Robert Randazzo from PMDG has provided the community with an update regarding several items we have previously heard about before. Specifically, this update covers the new Navdata Capabilities, PBR updates for the 777 and DC-6, along with general updates on future service packs for the triple-7 and also where Global Flight Ops is in development.
Starting with the new Navdata Capabilities, Robert was clear that it’s time for the way PMDG inject the navdata into their aircraft to update. The same format has been used since the original PMDG 737 NG since development started back in August 2001. Now with a host of new aircraft under their wing, the team want to use the more modern data sets and technology to introduce them into their fleet of aircraft. Currently being developed as part of the continued 747 updates, it is currently underway and once ready for testing, will be given to their testing team to ensure nothing broke. It’s a big project that changes a lot of the processes with the FMS simulation. However, the hope is that the new Navdata Capabilities will then be added to the 777 line and included with the upcoming NG3.
From an end-user perspective, the changes will be seen through the path-building module within the FMS, which will ultimately improve LNAV behaviours. There’s no ETA on the update, nor is there much to actually show to demonstrate the changes.
Moving onto the 777 and the DC-6, there was a quick mention of PBR for each model within Prepar3D V4. Right now their primary modeller is currently tackling 3 projects, with one of those projects due to complete soon. Once the batteries have been recharged, Jason will then be preparing for another workload, which, according to Robert, “will likely involve one or both of these PBR update cycles”. Again, no ETA on PBR for either just yet as it will fit in between product development work.
Continuing with general updates for the 777 Product Line, it was confirmed that a list of what updates and features that will come with the 777 in the future is being put together. This so far includes bug fixing, efficiency improvements and bringing forward other features from the 747 line into the 777. Robert also addressed that yes, an EFB will eventually come to the 777 line. The developer working on it is tied up with NG3 development, but it’s likely that the 777 EFB work will begin once the NG3 enters late beta.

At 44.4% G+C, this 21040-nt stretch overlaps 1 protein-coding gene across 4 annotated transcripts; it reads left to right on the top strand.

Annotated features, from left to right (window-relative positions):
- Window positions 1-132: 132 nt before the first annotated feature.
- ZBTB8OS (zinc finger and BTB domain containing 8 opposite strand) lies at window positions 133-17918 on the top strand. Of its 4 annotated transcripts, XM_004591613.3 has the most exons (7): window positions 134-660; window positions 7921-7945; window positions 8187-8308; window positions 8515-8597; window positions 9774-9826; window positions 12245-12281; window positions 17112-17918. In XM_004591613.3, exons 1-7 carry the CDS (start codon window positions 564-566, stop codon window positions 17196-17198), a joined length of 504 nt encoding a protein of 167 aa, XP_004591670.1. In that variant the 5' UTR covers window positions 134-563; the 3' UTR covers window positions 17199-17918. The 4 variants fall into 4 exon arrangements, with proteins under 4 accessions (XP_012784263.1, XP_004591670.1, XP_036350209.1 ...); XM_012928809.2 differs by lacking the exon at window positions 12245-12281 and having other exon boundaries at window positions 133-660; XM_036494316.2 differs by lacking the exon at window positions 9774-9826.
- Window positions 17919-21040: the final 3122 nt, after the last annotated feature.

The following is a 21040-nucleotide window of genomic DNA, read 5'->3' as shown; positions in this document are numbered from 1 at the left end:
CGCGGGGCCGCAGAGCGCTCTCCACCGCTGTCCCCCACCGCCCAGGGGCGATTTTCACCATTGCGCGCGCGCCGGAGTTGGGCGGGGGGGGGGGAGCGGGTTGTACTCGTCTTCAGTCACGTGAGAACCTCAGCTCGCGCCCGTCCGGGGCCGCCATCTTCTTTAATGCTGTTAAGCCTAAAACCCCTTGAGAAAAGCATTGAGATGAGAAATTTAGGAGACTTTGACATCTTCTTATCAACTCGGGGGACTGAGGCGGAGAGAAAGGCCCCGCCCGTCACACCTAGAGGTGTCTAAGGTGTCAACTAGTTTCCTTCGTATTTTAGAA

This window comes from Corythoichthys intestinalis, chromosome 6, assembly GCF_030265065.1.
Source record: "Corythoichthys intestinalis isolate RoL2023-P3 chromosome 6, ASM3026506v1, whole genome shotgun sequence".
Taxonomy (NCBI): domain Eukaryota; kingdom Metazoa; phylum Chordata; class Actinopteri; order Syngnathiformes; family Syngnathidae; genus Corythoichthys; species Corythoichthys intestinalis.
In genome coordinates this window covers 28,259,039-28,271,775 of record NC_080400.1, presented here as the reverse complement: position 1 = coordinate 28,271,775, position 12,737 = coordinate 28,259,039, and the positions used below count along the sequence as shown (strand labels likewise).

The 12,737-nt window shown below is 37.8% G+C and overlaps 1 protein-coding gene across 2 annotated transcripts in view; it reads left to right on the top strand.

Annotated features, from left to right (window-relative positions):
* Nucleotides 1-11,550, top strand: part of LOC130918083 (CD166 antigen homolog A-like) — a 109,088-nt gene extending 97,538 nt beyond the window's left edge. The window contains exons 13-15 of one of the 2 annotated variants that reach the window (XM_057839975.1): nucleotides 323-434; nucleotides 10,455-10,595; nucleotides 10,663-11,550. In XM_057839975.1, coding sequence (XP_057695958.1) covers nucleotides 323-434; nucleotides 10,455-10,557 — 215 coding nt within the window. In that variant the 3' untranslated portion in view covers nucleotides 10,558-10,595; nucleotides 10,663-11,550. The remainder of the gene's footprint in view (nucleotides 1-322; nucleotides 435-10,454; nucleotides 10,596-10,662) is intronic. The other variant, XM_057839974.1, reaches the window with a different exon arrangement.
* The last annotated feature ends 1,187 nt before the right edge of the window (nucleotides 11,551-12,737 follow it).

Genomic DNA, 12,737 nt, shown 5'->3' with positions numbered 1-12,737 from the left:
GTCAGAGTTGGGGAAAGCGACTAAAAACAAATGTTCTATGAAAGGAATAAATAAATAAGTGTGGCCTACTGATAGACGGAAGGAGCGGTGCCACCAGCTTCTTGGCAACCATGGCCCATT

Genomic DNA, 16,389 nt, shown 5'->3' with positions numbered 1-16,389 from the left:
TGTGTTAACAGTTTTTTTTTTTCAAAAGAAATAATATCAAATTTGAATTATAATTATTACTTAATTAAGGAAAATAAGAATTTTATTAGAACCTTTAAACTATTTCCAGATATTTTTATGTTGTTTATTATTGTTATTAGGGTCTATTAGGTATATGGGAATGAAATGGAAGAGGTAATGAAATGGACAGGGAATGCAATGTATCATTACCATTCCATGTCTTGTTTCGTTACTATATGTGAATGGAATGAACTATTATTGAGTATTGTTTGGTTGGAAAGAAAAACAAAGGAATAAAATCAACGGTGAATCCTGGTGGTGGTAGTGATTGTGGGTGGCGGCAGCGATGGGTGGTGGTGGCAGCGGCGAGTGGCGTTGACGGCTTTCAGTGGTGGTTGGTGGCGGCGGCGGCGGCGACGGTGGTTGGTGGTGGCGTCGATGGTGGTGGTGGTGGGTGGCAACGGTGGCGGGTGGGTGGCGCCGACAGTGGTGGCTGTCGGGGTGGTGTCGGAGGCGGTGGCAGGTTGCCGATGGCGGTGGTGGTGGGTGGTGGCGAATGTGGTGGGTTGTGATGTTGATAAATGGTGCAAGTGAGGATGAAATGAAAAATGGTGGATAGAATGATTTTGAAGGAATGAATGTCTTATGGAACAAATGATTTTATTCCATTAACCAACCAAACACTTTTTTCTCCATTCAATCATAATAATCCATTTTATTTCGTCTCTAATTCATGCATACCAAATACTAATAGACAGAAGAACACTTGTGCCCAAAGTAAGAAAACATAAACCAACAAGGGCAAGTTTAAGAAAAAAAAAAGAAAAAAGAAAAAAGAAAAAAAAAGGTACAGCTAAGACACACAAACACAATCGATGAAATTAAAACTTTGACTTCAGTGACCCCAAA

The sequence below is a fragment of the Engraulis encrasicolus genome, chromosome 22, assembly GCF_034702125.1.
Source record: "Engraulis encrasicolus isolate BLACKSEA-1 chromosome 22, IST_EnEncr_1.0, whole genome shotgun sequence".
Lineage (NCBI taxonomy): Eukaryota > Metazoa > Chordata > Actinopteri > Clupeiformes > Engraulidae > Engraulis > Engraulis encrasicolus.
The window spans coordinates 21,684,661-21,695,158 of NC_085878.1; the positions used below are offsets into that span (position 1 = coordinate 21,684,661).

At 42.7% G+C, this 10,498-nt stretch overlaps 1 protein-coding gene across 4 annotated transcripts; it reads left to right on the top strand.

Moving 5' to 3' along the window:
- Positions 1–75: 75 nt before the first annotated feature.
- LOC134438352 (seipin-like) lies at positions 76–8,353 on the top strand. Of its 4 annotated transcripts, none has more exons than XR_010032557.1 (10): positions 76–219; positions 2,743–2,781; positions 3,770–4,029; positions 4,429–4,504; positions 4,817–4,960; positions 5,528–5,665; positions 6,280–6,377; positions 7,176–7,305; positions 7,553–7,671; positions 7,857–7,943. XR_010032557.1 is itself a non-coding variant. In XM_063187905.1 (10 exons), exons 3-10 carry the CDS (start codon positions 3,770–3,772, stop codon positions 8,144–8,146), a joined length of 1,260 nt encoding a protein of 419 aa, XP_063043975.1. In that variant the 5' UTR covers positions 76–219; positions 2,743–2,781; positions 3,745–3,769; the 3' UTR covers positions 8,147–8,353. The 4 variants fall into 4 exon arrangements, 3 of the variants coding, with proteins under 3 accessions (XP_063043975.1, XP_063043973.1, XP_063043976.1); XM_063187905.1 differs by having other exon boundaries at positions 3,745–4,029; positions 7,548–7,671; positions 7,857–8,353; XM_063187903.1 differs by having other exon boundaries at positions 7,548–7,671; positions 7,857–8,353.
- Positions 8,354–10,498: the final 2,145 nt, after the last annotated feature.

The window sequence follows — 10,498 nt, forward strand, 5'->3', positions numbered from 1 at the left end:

Previously mentioned from PMDG was the fact that REX would soon integrate with the weather radar in PMDG products. The work between REX Game Studios and PMDG has been ongoing for the past few months and the “major hurdles have been cleared”. The developer working on the integration is also working on the NG3 as well as finishing the home-cockpit builder’s modules for the 747 range, but hopefully, as workload lightens, he will loop back around to the integration. The update will roll-out to the 747 first, with the 777 afterwards during the aforementioned update cycle.
Finally, Global Flight Operations was given a brief update. The past few months have been primarily focused on site-side data presentation and building the API for developers. Initially, the API will go to both Aerosoft and TFDi so they can start developing the connection to Global Flight Ops. The reason for PMDG keeping so quiet is simply they would much rather “do the work and show the results”.
More excitingly, PMDG opened up a little about how users can get involved in the near future. They expect to slowly roll out Global Flight operations to people on a first-come, first-admitted basis. That won’t be too long now, according to this post.
Although not contained in this specific post, Robert did also drop a lot of new details regarding the DC-3 trip he has been teasing for weeks now. You will have the opportunity to visit the PMDG team, explore their DC-3 and also send messages to the team whilst they travel across the Atlantic. You can find out everything in this post on the PMDG forums.
Sadly no new information was given regarding the NG3, but you can read the last update in which it is expected to go into beta very soon – and beta testers may not have to stick to an embargo for posting screenshots.